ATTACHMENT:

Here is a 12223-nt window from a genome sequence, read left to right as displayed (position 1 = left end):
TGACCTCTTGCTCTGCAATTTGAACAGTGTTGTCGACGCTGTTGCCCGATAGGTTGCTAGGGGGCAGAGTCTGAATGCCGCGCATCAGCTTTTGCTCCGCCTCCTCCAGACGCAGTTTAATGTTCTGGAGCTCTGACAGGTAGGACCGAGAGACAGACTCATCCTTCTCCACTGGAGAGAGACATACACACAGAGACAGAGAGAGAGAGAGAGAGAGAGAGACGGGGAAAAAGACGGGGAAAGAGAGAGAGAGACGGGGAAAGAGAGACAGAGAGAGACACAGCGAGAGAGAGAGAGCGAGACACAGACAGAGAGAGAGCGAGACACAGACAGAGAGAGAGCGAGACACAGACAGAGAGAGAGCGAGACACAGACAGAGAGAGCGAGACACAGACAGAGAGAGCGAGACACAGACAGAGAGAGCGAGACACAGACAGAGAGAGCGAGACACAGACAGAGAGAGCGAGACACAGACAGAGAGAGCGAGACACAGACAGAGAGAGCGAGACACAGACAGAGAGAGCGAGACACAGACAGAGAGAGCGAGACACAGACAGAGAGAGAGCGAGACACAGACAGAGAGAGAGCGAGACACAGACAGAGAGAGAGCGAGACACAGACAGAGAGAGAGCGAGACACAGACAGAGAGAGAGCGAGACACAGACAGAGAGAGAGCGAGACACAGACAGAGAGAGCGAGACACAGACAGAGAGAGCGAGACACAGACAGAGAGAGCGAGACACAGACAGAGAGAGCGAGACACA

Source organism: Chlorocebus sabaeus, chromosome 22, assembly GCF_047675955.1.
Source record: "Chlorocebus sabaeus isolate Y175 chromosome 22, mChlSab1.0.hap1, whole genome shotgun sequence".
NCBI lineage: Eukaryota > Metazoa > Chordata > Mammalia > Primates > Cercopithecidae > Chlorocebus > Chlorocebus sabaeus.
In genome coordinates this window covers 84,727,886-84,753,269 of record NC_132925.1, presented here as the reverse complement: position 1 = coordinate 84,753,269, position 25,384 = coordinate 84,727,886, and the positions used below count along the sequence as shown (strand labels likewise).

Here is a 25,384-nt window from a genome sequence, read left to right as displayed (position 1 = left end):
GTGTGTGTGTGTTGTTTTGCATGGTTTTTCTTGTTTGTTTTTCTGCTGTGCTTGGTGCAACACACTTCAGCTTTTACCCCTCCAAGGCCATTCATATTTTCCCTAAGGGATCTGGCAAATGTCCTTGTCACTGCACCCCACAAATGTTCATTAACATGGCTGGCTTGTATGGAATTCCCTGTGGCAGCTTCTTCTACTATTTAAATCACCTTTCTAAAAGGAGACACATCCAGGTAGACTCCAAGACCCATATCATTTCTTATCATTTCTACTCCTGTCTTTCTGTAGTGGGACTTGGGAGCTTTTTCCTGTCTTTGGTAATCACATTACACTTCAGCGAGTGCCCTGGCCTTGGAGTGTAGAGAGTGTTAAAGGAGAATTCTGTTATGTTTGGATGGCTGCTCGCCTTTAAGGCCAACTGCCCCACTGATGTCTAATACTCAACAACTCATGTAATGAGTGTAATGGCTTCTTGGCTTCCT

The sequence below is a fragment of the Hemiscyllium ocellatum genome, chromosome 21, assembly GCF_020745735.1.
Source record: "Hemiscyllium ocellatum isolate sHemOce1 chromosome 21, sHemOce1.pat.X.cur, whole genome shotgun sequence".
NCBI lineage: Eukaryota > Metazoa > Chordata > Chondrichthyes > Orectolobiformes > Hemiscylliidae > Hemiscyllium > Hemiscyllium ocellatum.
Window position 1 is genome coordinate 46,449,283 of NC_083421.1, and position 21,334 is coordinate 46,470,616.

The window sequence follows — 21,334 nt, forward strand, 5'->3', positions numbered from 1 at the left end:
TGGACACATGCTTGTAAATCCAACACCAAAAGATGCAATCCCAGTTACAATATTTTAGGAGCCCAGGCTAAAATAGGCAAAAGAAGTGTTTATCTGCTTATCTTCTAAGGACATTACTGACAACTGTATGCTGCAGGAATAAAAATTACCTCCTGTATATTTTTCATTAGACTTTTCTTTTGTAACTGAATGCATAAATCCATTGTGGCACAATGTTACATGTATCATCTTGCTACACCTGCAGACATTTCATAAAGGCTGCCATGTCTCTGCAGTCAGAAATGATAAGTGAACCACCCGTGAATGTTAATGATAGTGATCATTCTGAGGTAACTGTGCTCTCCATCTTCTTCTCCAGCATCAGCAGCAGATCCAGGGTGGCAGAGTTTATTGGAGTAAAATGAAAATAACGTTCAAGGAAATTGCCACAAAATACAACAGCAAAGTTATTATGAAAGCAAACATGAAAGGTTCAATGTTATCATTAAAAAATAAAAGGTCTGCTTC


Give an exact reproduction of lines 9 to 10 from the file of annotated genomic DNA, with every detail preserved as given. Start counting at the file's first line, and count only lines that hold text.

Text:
The sequence below is a fragment of the Hemiscyllium ocellatum genome, chromosome 21, assembly GCF_020745735.1.
Source record: "Hemiscyllium ocellatum isolate sHemOce1 chromosome 21, sHemOce1.pat.X.cur, whole genome shotgun sequence".